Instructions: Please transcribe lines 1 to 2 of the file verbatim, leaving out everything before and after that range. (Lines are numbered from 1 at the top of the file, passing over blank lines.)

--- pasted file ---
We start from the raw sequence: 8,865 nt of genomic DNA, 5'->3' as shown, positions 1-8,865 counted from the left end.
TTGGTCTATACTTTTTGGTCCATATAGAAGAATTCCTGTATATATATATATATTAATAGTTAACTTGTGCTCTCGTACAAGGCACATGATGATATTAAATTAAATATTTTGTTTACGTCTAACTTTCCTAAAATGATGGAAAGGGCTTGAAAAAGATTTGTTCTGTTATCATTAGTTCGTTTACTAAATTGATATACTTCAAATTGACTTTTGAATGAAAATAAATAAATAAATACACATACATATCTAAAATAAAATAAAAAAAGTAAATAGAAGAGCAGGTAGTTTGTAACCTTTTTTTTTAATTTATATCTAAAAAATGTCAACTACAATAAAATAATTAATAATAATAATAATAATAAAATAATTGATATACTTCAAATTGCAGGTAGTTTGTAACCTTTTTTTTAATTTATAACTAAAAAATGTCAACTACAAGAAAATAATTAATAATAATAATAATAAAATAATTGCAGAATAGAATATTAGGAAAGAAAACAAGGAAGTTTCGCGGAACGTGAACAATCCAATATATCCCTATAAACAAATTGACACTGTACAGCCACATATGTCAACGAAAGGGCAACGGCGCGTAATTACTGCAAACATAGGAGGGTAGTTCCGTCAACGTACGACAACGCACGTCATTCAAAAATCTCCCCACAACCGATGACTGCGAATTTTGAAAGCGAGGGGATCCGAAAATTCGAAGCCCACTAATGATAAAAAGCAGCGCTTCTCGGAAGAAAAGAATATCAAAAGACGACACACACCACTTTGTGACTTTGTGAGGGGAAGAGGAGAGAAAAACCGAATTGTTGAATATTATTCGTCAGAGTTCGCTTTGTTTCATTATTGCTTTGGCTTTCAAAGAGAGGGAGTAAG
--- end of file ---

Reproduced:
We start from the raw sequence: 8,865 nt of genomic DNA, 5'->3' as shown, positions 1-8,865 counted from the left end.
TTGGTCTATACTTTTTGGTCCATATAGAAGAATTCCTGTATATATATATATATTAATAGTTAACTTGTGCTCTCGTACAAGGCACATGATGATATTAAATTAAATATTTTGTTTACGTCTAACTTTCCTAAAATGATGGAAAGGGCTTGAAAAAGATTTGTTCTGTTATCATTAGTTCGTTTACTAAATTGATATACTTCAAATTGACTTTTGAATGAAAATAAATAAATAAATACACATACATATCTAAAATAAAATAAAAAAAGTAAATAGAAGAGCAGGTAGTTTGTAACCTTTTTTTTTAATTTATATCTAAAAAATGTCAACTACAATAAAATAATTAATAATAATAATAATAATAAAATAATTGATATACTTCAAATTGCAGGTAGTTTGTAACCTTTTTTTTAATTTATAACTAAAAAATGTCAACTACAAGAAAATAATTAATAATAATAATAATAAAATAATTGCAGAATAGAATATTAGGAAAGAAAACAAGGAAGTTTCGCGGAACGTGAACAATCCAATATATCCCTATAAACAAATTGACACTGTACAGCCACATATGTCAACGAAAGGGCAACGGCGCGTAATTACTGCAAACATAGGAGGGTAGTTCCGTCAACGTACGACAACGCACGTCATTCAAAAATCTCCCCACAACCGATGACTGCGAATTTTGAAAGCGAGGGGATCCGAAAATTCGAAGCCCACTAATGATAAAAAGCAGCGCTTCTCGGAAGAAAAGAATATCAAAAGACGACACACACCACTTTGTGACTTTGTGAGGGGAAGAGGAGAGAAAAACCGAATTGTTGAATATTATTCGTCAGAGTTCGCTTTGTTTCATTATTGCTTTGGCTTTCAAAGAGAGGGAGTAAG